If something goes wrong, the information you provide your emergency contact will be the starting point for the information Search and Rescue groups use to look for you. Much of this information will remain the same for multiple trips and some will be trip-specific. The items I list won't be comprehensive, but rather a selection of items from an online trip-report form that was created for just this purpose. Thus, you can prepare in advance a packet with most of the information and just update the trip details each time you head out.
- Name, age, sex, height, weight, hair and eye color.
- Colour of outer clothing likely to be worn.
- Any medical conditions, medications, or allergies?
- A recent picture of yourself.
- Are you a skilled hiker, a novice kayaker, regularly climb 5.13 trad or stick only to trails?
- How much first aid knowledge do you have? What about navigation and survival knowledge?
Your emergency contact should know when you will be definitely overdue, and who to call for assistance.
A definite time helps avoid undue delay and unexpected/unwanted rescue when you thought you were well within the expected time.
Although it's always possible to call 112 (or other emergency number), a swifter response will usually be obtained if you can provide a number to call that's specific the area where you'll be.
Make sure your contact knows what to expect when calling the emergency service (e.g. in the UK, mountain and cave rescue is initiated by Police, but for maritime rescue, we need to ask for Coastguard instead).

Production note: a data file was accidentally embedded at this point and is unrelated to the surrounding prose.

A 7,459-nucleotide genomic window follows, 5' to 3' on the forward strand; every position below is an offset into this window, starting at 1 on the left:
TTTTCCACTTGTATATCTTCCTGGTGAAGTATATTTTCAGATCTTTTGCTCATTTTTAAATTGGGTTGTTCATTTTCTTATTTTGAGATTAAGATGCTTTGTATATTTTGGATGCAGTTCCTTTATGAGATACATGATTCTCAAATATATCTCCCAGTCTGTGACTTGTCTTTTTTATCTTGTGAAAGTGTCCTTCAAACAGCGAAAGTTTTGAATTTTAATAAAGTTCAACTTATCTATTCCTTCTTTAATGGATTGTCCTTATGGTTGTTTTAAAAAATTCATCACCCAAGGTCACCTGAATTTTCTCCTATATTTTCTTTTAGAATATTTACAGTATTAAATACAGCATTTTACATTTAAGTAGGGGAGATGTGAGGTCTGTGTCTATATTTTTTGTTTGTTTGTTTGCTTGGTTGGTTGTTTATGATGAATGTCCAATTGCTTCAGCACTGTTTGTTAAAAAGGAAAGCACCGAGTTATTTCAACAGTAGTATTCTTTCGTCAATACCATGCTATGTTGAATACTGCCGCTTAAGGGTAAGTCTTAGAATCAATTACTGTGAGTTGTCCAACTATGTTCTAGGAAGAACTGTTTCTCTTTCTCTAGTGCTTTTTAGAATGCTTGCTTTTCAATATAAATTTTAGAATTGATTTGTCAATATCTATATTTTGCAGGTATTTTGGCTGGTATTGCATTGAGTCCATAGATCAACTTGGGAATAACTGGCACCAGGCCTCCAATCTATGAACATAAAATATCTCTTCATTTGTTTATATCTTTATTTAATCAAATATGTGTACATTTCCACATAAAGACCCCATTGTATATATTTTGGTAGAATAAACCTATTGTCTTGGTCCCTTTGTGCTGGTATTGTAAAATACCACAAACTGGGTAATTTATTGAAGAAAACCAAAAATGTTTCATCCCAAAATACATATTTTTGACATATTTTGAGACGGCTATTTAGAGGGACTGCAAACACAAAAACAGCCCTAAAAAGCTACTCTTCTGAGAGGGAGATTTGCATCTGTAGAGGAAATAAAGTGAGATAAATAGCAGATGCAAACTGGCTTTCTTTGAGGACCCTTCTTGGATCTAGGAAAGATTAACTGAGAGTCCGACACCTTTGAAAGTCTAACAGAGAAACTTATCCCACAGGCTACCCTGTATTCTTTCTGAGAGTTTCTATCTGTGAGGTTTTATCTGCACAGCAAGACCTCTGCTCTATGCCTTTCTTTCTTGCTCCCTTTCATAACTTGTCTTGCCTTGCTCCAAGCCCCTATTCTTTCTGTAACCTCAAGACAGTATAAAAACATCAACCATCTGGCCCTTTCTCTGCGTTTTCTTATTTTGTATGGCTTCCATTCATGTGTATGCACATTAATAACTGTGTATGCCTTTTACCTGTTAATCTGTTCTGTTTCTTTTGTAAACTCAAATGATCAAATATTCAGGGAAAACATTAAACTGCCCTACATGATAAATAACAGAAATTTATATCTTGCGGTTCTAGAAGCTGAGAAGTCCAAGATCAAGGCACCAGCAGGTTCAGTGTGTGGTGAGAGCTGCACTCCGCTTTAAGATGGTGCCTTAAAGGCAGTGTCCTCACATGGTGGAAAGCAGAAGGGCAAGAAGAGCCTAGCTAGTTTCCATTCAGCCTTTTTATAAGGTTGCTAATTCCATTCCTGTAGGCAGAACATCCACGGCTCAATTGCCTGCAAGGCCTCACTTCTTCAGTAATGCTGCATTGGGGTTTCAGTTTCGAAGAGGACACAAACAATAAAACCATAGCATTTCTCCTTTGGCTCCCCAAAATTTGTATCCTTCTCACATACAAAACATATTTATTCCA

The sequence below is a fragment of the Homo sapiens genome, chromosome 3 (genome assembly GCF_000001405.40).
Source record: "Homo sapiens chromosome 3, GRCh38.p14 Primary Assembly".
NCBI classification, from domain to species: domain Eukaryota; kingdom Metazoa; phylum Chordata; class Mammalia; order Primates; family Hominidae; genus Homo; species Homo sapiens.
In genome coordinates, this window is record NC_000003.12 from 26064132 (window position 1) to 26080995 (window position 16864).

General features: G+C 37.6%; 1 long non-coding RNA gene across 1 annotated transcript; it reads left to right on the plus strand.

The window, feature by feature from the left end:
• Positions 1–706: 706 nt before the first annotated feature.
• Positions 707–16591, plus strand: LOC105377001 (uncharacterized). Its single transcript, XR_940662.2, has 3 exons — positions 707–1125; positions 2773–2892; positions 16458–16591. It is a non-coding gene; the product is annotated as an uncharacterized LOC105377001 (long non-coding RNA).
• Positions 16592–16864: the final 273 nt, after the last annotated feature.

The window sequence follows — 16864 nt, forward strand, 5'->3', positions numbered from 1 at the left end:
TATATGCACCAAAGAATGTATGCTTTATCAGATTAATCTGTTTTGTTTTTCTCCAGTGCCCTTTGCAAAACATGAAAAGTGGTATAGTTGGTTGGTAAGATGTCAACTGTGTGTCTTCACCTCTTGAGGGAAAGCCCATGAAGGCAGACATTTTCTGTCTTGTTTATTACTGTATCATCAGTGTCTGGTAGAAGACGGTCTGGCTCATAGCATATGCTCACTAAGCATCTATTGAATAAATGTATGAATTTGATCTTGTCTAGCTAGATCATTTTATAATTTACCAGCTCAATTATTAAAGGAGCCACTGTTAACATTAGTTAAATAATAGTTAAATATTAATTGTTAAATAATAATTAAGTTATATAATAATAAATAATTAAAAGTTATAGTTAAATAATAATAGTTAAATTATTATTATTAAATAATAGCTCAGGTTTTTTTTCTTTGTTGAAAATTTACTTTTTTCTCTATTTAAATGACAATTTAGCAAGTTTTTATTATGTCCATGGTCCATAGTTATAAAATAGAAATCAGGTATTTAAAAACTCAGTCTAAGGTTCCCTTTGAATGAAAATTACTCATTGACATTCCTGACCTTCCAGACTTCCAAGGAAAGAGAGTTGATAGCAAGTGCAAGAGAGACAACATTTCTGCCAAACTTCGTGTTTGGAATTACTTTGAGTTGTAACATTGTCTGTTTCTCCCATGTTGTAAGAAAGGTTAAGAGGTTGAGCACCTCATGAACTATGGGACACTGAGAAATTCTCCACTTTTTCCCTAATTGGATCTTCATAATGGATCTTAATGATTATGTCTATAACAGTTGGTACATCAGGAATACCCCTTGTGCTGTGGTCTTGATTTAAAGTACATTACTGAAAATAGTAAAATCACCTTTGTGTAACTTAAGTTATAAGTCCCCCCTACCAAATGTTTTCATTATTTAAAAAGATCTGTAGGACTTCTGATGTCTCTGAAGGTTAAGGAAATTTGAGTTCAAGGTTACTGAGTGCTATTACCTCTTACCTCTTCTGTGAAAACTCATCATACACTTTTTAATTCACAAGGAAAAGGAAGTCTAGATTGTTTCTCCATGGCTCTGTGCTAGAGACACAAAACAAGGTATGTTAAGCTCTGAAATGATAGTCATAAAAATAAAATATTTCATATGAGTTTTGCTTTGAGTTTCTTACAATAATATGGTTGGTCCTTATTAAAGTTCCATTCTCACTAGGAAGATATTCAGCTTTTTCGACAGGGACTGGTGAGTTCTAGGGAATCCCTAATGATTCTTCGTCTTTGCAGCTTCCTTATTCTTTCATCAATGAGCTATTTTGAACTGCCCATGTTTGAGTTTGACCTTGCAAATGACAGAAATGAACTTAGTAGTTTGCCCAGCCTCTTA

Are you taking a car, bus, train, plane, or llama to the trailhead? For personal vehicles, the make, model, color, and license plate number are helpful. (If you take a bus, the driver or other passengers might remember you.)
A map with your expected route highlighted is most convenient. Alternate routes, expected campsites, and potential side trips should also be noted. You should have a rough idea when you'll start, when you'll return, and generally how quickly you cover ground.
What navigation or signalling equipment do you have? If a PLB, is it registered? If a cell phone or two-way satellite messenger (InReach, Spot, etc.), what type is it and what's the contact information? Is there a URL where it displays its location? Other communications equipment you might be carrying could be a torch or signal flares.
You don't need to list every item, but larger items are easier to spot and smaller items may be found by searchers. An easy way to inventory is to simply lay everything out on the floor and take a picture. While you're doing this, it's also good to note your shoe size, model, and include a picture of the soles.
Rescuers will also likely be interested in the things that will affect your ability/rate of progress - e.g. crampons, torch, spare paddle.